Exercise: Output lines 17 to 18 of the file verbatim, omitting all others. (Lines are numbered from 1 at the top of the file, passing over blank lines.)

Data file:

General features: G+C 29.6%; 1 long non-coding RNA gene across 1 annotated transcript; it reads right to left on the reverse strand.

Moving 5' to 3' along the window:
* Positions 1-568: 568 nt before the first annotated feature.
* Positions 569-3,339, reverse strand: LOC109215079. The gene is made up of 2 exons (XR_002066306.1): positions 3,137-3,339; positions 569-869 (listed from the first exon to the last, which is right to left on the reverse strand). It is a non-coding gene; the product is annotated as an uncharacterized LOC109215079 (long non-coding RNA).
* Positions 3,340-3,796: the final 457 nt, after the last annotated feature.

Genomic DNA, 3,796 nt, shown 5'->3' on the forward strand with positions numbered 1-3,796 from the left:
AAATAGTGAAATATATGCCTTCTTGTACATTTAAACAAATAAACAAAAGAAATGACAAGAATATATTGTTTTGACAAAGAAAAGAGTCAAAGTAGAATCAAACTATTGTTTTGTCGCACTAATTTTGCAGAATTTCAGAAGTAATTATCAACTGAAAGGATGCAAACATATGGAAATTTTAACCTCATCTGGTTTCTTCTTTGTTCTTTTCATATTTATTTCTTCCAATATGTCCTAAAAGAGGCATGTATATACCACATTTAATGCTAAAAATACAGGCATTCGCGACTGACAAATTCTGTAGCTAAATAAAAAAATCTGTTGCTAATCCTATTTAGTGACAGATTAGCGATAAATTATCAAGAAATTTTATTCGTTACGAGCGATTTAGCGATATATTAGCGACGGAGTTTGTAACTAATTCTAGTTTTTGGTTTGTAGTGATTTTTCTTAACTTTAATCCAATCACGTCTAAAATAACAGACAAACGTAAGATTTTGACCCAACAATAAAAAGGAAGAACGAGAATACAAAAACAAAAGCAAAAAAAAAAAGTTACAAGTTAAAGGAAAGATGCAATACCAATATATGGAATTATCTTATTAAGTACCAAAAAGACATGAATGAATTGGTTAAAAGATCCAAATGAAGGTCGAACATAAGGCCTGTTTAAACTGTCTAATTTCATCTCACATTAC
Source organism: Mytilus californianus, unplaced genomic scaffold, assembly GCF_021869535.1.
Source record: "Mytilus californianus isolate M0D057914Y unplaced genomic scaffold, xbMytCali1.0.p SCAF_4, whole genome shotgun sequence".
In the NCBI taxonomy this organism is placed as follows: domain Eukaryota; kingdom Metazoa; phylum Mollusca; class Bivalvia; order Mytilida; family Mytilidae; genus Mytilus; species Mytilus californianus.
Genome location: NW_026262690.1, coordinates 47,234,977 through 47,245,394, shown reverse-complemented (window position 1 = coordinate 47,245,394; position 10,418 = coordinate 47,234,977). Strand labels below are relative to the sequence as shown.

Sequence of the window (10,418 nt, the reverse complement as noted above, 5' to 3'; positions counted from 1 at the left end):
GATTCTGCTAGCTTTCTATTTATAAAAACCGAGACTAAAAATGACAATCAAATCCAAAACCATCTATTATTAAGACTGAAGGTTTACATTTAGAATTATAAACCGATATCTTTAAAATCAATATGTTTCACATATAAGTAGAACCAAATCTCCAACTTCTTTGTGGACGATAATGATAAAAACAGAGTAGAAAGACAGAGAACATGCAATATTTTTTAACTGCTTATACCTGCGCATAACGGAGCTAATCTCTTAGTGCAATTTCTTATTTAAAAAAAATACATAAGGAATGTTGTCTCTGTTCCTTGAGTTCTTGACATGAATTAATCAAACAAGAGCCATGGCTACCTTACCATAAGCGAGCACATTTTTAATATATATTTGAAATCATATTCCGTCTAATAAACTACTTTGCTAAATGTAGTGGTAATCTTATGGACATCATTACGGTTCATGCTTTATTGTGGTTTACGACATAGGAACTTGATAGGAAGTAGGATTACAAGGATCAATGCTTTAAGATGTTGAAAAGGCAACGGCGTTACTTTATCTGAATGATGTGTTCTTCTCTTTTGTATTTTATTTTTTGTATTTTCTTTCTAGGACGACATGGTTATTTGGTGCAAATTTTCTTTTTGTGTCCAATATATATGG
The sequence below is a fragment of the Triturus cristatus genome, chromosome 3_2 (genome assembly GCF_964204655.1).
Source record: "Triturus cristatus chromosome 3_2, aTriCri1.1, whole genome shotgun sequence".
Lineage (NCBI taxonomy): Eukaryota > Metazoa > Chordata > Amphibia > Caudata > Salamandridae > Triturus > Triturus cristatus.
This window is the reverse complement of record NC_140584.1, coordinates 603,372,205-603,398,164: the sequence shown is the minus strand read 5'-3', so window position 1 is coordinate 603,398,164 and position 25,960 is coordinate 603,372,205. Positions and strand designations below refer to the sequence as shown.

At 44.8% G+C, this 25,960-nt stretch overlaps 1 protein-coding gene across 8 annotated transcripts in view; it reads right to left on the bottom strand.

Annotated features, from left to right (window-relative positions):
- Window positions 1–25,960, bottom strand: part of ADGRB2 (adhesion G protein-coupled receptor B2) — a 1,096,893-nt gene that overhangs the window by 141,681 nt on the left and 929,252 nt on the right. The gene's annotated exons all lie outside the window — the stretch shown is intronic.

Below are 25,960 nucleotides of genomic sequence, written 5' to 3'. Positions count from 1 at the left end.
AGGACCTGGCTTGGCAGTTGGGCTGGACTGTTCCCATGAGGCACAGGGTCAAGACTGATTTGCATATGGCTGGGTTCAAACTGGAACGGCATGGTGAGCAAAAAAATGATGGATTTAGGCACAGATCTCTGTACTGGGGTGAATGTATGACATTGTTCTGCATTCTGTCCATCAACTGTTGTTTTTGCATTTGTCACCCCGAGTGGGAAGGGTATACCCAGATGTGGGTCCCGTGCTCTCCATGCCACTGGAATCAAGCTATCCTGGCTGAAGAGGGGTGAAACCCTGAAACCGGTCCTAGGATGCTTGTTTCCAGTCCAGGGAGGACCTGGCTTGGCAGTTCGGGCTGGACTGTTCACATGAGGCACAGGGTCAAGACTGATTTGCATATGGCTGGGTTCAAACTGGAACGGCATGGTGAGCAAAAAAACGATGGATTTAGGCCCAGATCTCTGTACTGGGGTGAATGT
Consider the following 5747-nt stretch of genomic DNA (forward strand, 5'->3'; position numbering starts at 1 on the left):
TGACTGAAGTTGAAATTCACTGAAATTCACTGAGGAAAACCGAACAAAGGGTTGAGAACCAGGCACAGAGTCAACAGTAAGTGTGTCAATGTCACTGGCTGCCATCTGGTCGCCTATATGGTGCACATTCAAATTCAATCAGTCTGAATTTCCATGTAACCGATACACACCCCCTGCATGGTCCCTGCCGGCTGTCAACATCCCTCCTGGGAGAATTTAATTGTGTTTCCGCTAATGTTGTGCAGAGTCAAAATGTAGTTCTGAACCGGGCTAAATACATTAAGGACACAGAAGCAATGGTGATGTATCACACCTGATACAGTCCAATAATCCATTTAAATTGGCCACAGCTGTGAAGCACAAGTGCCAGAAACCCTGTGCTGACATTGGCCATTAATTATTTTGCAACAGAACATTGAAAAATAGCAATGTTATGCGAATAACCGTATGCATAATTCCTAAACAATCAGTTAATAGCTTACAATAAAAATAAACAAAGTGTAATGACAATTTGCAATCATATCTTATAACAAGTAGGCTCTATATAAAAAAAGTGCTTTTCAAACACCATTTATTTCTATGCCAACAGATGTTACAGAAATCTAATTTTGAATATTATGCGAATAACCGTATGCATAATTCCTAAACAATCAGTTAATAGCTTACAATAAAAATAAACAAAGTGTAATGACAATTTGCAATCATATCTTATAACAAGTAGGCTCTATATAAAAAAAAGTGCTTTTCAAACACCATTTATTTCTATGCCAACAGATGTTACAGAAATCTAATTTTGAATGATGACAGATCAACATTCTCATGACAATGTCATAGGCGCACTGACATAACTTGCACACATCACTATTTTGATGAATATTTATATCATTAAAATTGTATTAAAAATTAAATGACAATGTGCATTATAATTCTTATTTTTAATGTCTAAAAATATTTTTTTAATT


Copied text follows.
This window is the reverse complement of record NC_140584.1, coordinates 603,372,205-603,398,164: the sequence shown is the minus strand read 5'-3', so window position 1 is coordinate 603,398,164 and position 25,960 is coordinate 603,372,205. Positions and strand designations below refer to the sequence as shown.

At 44.8% G+C, this 25,960-nt stretch overlaps 1 protein-coding gene across 8 annotated transcripts in view; it reads right to left on the bottom strand.